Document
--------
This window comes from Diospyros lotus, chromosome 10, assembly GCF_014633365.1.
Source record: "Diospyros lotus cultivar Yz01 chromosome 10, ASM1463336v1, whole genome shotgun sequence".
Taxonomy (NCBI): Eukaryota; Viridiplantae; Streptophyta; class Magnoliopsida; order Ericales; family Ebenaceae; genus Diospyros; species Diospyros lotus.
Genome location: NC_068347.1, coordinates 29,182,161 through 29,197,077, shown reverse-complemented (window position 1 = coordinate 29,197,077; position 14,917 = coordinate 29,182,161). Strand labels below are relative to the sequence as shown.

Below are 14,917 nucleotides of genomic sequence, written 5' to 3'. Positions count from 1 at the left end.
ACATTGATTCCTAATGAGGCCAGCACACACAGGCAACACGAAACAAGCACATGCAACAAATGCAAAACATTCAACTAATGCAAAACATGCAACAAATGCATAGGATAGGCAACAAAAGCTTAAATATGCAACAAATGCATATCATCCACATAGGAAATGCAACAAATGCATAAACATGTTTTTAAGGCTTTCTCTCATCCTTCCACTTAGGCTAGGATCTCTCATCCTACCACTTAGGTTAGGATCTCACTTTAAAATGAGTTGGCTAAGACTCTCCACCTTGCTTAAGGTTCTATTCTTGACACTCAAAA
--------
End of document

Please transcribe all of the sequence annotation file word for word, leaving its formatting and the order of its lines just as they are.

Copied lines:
This window comes from Diospyros lotus, chromosome 10, assembly GCF_014633365.1.
Source record: "Diospyros lotus cultivar Yz01 chromosome 10, ASM1463336v1, whole genome shotgun sequence".
Taxonomy (NCBI): Eukaryota; Viridiplantae; Streptophyta; class Magnoliopsida; order Ericales; family Ebenaceae; genus Diospyros; species Diospyros lotus.
Genome location: NC_068347.1, coordinates 29,182,161 through 29,197,077, shown reverse-complemented (window position 1 = coordinate 29,197,077; position 14,917 = coordinate 29,182,161). Strand labels below are relative to the sequence as shown.

Below are 14,917 nucleotides of genomic sequence, written 5' to 3'. Positions count from 1 at the left end.
ACATTGATTCCTAATGAGGCCAGCACACACAGGCAACACGAAACAAGCACATGCAACAAATGCAAAACATTCAACTAATGCAAAACATGCAACAAATGCATAGGATAGGCAACAAAAGCTTAAATATGCAACAAATGCATATCATCCACATAGGAAATGCAACAAATGCATAAACATGTTTTTAAGGCTTTCTCTCATCCTTCCACTTAGGCTAGGATCTCTCATCCTACCACTTAGGTTAGGATCTCACTTTAAAATGAGTTGGCTAAGACTCTCCACCTTGCTTAAGGTTCTATTCTTGACACTCAAAA